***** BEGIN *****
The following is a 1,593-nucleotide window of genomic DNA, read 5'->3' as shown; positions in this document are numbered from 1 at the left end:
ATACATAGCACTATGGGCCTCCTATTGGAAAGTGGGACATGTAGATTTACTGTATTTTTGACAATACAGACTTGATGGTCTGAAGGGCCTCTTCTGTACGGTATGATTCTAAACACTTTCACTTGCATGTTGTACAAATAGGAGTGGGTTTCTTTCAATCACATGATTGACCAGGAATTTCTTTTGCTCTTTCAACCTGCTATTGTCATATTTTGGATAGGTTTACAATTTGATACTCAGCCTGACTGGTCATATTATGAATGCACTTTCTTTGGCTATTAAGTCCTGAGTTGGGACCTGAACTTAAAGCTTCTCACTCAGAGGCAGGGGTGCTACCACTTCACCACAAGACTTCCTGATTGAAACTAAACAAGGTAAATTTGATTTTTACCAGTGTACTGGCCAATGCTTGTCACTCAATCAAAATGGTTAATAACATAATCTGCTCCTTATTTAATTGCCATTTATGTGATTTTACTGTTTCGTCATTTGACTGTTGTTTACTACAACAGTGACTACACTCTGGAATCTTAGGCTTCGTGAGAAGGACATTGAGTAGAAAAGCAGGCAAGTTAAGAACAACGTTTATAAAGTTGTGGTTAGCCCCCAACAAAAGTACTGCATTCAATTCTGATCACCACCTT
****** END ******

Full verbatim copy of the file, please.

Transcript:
The following is a 1,593-nucleotide window of genomic DNA, read 5'->3' as shown; positions in this document are numbered from 1 at the left end:
ATACATAGCACTATGGGCCTCCTATTGGAAAGTGGGACATGTAGATTTACTGTATTTTTGACAATACAGACTTGATGGTCTGAAGGGCCTCTTCTGTACGGTATGATTCTAAACACTTTCACTTGCATGTTGTACAAATAGGAGTGGGTTTCTTTCAATCACATGATTGACCAGGAATTTCTTTTGCTCTTTCAACCTGCTATTGTCATATTTTGGATAGGTTTACAATTTGATACTCAGCCTGACTGGTCATATTATGAATGCACTTTCTTTGGCTATTAAGTCCTGAGTTGGGACCTGAACTTAAAGCTTCTCACTCAGAGGCAGGGGTGCTACCACTTCACCACAAGACTTCCTGATTGAAACTAAACAAGGTAAATTTGATTTTTACCAGTGTACTGGCCAATGCTTGTCACTCAATCAAAATGGTTAATAACATAATCTGCTCCTTATTTAATTGCCATTTATGTGATTTTACTGTTTCGTCATTTGACTGTTGTTTACTACAACAGTGACTACACTCTGGAATCTTAGGCTTCGTGAGAAGGACATTGAGTAGAAAAGCAGGCAAGTTAAGAACAACGTTTATAAAGTTGTGGTTAGCCCCCAACAAAAGTACTGCATTCAATTCTGATCACCACCTT